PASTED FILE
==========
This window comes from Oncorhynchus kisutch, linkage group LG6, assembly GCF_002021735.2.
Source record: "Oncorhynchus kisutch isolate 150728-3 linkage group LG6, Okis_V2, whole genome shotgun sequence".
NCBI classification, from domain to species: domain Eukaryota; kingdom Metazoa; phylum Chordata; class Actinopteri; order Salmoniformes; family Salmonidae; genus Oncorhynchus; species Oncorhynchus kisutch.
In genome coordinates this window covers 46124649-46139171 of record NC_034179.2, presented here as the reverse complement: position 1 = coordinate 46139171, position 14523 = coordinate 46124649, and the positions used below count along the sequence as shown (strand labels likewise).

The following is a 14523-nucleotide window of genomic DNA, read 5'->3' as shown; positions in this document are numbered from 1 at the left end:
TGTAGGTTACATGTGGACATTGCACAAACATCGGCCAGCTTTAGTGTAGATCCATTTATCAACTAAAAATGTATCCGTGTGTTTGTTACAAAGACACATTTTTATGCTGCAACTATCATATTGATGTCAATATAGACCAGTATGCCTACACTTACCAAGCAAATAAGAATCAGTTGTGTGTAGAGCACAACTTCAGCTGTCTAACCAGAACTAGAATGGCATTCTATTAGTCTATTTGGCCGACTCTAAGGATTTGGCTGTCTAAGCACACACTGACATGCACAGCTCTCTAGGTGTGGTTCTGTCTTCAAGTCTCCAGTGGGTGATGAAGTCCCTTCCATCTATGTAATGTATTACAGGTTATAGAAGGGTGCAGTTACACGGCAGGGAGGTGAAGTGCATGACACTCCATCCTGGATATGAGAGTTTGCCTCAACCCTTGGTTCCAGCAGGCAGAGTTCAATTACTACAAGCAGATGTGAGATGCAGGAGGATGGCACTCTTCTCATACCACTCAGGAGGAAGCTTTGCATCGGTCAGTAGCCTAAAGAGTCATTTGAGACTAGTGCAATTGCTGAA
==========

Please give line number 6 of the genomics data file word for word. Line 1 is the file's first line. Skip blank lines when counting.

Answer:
TGTAGGTTACATGTGGACATTGCACAAACATCGGCCAGCTTTAGTGTAGATCCATTTATCAACTAAAAATGTATCCGTGTGTTTGTTACAAAGACACATTTTTATGCTGCAACTATCATATTGATGTCAATATAGACCAGTATGCCTACACTTACCAAGCAAATAAGAATCAGTTGTGTGTAGAGCACAACTTCAGCTGTCTAACCAGAACTAGAATGGCATTCTATTAGTCTATTTGGCCGACTCTAAGGATTTGGCTGTCTAAGCACACACTGACATGCACAGCTCTCTAGGTGTGGTTCTGTCTTCAAGTCTCCAGTGGGTGATGAAGTCCCTTCCATCTATGTAATGTATTACAGGTTATAGAAGGGTGCAGTTACACGGCAGGGAGGTGAAGTGCATGACACTCCATCCTGGATATGAGAGTTTGCCTCAACCCTTGGTTCCAGCAGGCAGAGTTCAATTACTACAAGCAGATGTGAGATGCAGGAGGATGGCACTCTTCTCATACCACTCAGGAGGAAGCTTTGCATCGGTCAGTAGCCTAAAGAGTCATTTGAGACTAGTGCAATTGCTGAA